We now have everything in place to convert two texts into a game of chess: we simply feed the program the two novels, asking it to play one text as “white” and the other as “black”; the program searches through the white text until it finds the first tuple corresponding to a movable piece (in the case of an opening move, either a pawn or a knight), and then, having settled on the piece that will open, continues searching through the text until it encounters a tuple designating a square to which that piece can be moved. When it has done so, the computer executes that move for white, and then goes to the other text to find, in the same way, an opening move for black. And so it goes: white, black, white, black, until—quite by accident, of course, since we must suppose that the novels know nothing of chess strategy (and our program cannot help them, since it knows only the rules of the game)—one king is mated. Such a set up would be close (there turn out to be interesting differences, but put that aside for now) to permitting two monkeys to play chess against each other by giving each a keyboard and permitting them to jump about on them: send the resulting string of letters to our program, and it scans this string of gobbledygook for tuples that constitute legitimate moves, makes them, and voilà, monkey chess.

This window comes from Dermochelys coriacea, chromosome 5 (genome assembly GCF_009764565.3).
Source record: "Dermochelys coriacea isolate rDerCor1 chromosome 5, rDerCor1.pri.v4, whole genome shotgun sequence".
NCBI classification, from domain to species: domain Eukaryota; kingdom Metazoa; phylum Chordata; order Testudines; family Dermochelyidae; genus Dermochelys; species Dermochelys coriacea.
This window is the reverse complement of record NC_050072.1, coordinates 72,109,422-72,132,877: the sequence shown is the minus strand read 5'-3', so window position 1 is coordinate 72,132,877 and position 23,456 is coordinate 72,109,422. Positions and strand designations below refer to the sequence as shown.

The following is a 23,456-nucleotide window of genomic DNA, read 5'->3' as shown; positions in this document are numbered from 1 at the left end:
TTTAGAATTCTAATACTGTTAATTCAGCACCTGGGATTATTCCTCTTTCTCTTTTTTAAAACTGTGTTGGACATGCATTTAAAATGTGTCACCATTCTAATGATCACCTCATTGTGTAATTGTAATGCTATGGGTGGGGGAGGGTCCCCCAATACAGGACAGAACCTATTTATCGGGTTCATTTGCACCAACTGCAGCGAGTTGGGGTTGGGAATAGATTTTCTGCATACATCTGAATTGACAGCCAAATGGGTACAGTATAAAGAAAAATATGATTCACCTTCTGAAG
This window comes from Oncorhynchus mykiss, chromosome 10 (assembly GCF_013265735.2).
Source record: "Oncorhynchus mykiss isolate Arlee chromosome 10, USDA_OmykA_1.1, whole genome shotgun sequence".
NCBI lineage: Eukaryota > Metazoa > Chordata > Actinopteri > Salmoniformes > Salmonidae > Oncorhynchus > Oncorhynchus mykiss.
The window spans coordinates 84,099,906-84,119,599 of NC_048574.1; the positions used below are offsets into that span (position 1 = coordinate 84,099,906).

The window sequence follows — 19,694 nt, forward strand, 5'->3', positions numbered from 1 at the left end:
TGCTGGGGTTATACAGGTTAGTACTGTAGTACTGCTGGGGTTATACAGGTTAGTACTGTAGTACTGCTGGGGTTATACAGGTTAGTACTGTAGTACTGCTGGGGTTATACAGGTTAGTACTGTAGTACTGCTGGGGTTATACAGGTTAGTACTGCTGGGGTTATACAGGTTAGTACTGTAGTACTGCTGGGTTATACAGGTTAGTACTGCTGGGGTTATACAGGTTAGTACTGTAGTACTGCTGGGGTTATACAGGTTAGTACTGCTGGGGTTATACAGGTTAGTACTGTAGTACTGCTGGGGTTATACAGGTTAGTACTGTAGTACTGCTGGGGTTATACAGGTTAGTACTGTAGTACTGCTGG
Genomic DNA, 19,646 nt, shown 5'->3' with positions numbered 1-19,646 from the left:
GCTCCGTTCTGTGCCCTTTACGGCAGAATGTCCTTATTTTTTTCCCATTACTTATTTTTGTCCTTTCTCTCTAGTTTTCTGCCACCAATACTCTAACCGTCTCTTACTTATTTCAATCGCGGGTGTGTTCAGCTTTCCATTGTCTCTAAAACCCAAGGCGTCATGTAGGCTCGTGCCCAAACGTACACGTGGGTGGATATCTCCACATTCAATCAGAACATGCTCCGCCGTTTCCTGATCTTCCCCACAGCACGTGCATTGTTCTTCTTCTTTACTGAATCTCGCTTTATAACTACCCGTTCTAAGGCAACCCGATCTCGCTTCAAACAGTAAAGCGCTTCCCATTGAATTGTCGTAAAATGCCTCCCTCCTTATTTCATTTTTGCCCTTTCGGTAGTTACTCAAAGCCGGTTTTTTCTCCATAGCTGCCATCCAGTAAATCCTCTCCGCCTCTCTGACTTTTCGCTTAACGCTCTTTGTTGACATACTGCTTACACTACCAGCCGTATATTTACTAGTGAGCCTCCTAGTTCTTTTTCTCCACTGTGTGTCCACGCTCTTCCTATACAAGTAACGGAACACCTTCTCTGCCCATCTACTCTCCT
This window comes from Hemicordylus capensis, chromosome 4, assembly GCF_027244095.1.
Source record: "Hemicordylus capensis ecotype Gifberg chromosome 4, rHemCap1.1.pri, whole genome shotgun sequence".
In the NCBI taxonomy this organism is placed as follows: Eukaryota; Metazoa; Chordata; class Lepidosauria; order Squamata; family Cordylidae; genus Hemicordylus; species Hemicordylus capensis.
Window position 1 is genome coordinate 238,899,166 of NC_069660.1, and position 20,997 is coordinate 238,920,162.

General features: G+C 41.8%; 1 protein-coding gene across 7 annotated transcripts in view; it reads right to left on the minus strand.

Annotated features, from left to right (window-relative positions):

more from D. Graham Burnett and W. J. Walter at Cabinet here.